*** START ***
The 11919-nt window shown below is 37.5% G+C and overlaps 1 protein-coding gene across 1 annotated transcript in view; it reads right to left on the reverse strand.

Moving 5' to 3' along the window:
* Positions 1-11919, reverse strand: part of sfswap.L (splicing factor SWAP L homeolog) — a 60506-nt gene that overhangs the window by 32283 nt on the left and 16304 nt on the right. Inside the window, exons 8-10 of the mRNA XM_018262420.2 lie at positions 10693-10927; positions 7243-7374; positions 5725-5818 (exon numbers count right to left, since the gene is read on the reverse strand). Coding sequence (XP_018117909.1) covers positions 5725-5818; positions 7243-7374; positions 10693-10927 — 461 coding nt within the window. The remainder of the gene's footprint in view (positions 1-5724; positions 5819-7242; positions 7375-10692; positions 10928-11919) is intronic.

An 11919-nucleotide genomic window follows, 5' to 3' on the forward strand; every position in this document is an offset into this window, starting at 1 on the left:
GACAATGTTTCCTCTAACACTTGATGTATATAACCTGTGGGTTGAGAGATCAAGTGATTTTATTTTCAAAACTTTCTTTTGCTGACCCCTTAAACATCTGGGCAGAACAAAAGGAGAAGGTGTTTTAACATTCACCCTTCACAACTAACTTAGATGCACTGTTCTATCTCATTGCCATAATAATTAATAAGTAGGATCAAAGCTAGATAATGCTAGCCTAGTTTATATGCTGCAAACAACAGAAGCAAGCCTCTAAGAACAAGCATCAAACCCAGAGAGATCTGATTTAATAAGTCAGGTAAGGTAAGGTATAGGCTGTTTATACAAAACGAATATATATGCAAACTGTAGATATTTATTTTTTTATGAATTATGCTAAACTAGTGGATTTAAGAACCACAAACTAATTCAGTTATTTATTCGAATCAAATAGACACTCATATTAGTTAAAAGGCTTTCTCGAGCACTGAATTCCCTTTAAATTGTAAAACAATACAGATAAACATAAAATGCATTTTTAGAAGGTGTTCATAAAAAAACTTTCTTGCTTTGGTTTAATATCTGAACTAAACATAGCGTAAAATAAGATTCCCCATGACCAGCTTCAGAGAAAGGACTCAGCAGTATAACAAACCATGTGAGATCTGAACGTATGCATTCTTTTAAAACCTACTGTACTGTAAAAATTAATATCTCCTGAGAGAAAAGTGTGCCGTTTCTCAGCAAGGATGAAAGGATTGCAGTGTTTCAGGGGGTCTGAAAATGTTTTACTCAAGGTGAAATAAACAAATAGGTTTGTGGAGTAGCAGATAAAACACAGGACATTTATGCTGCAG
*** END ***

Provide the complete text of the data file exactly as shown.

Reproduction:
The 11919-nt window shown below is 37.5% G+C and overlaps 1 protein-coding gene across 1 annotated transcript in view; it reads right to left on the reverse strand.

Moving 5' to 3' along the window:
* Positions 1-11919, reverse strand: part of sfswap.L (splicing factor SWAP L homeolog) — a 60506-nt gene that overhangs the window by 32283 nt on the left and 16304 nt on the right. Inside the window, exons 8-10 of the mRNA XM_018262420.2 lie at positions 10693-10927; positions 7243-7374; positions 5725-5818 (exon numbers count right to left, since the gene is read on the reverse strand). Coding sequence (XP_018117909.1) covers positions 5725-5818; positions 7243-7374; positions 10693-10927 — 461 coding nt within the window. The remainder of the gene's footprint in view (positions 1-5724; positions 5819-7242; positions 7375-10692; positions 10928-11919) is intronic.

An 11919-nucleotide genomic window follows, 5' to 3' on the forward strand; every position in this document is an offset into this window, starting at 1 on the left:
GACAATGTTTCCTCTAACACTTGATGTATATAACCTGTGGGTTGAGAGATCAAGTGATTTTATTTTCAAAACTTTCTTTTGCTGACCCCTTAAACATCTGGGCAGAACAAAAGGAGAAGGTGTTTTAACATTCACCCTTCACAACTAACTTAGATGCACTGTTCTATCTCATTGCCATAATAATTAATAAGTAGGATCAAAGCTAGATAATGCTAGCCTAGTTTATATGCTGCAAACAACAGAAGCAAGCCTCTAAGAACAAGCATCAAACCCAGAGAGATCTGATTTAATAAGTCAGGTAAGGTAAGGTATAGGCTGTTTATACAAAACGAATATATATGCAAACTGTAGATATTTATTTTTTTATGAATTATGCTAAACTAGTGGATTTAAGAACCACAAACTAATTCAGTTATTTATTCGAATCAAATAGACACTCATATTAGTTAAAAGGCTTTCTCGAGCACTGAATTCCCTTTAAATTGTAAAACAATACAGATAAACATAAAATGCATTTTTAGAAGGTGTTCATAAAAAAACTTTCTTGCTTTGGTTTAATATCTGAACTAAACATAGCGTAAAATAAGATTCCCCATGACCAGCTTCAGAGAAAGGACTCAGCAGTATAACAAACCATGTGAGATCTGAACGTATGCATTCTTTTAAAACCTACTGTACTGTAAAAATTAATATCTCCTGAGAGAAAAGTGTGCCGTTTCTCAGCAAGGATGAAAGGATTGCAGTGTTTCAGGGGGTCTGAAAATGTTTTACTCAAGGTGAAATAAACAAATAGGTTTGTGGAGTAGCAGATAAAACACAGGACATTTATGCTGCAG